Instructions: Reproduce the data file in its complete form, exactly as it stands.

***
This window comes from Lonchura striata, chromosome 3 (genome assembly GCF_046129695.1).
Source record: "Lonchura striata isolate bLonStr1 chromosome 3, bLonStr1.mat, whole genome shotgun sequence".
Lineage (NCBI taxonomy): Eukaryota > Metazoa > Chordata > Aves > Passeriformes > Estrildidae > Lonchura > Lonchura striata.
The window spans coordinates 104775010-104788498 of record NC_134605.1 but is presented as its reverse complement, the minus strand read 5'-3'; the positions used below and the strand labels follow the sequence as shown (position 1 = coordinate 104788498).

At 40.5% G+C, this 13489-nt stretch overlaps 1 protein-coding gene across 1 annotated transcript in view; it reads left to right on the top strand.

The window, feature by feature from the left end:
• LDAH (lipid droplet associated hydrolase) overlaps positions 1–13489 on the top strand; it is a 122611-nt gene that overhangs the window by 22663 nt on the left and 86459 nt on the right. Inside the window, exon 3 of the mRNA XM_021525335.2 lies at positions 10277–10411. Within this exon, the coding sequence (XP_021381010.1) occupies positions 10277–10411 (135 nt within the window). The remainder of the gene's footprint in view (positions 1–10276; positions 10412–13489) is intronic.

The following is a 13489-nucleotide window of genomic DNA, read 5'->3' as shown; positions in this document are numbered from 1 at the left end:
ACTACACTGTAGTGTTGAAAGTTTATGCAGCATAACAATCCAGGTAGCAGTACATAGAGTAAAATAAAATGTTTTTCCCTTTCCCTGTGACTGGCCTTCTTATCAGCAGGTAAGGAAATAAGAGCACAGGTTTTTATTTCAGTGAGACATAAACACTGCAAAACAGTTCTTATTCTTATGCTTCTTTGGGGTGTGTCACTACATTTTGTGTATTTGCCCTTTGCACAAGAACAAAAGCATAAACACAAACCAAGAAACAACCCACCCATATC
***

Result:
This window comes from Lonchura striata, chromosome 3 (genome assembly GCF_046129695.1).
Source record: "Lonchura striata isolate bLonStr1 chromosome 3, bLonStr1.mat, whole genome shotgun sequence".
Lineage (NCBI taxonomy): Eukaryota > Metazoa > Chordata > Aves > Passeriformes > Estrildidae > Lonchura > Lonchura striata.
The window spans coordinates 104775010-104788498 of record NC_134605.1 but is presented as its reverse complement, the minus strand read 5'-3'; the positions used below and the strand labels follow the sequence as shown (position 1 = coordinate 104788498).

At 40.5% G+C, this 13489-nt stretch overlaps 1 protein-coding gene across 1 annotated transcript in view; it reads left to right on the top strand.

The window, feature by feature from the left end:
• LDAH (lipid droplet associated hydrolase) overlaps positions 1–13489 on the top strand; it is a 122611-nt gene that overhangs the window by 22663 nt on the left and 86459 nt on the right. Inside the window, exon 3 of the mRNA XM_021525335.2 lies at positions 10277–10411. Within this exon, the coding sequence (XP_021381010.1) occupies positions 10277–10411 (135 nt within the window). The remainder of the gene's footprint in view (positions 1–10276; positions 10412–13489) is intronic.

The following is a 13489-nucleotide window of genomic DNA, read 5'->3' as shown; positions in this document are numbered from 1 at the left end:
ACTACACTGTAGTGTTGAAAGTTTATGCAGCATAACAATCCAGGTAGCAGTACATAGAGTAAAATAAAATGTTTTTCCCTTTCCCTGTGACTGGCCTTCTTATCAGCAGGTAAGGAAATAAGAGCACAGGTTTTTATTTCAGTGAGACATAAACACTGCAAAACAGTTCTTATTCTTATGCTTCTTTGGGGTGTGTCACTACATTTTGTGTATTTGCCCTTTGCACAAGAACAAAAGCATAAACACAAACCAAGAAACAACCCACCCATATC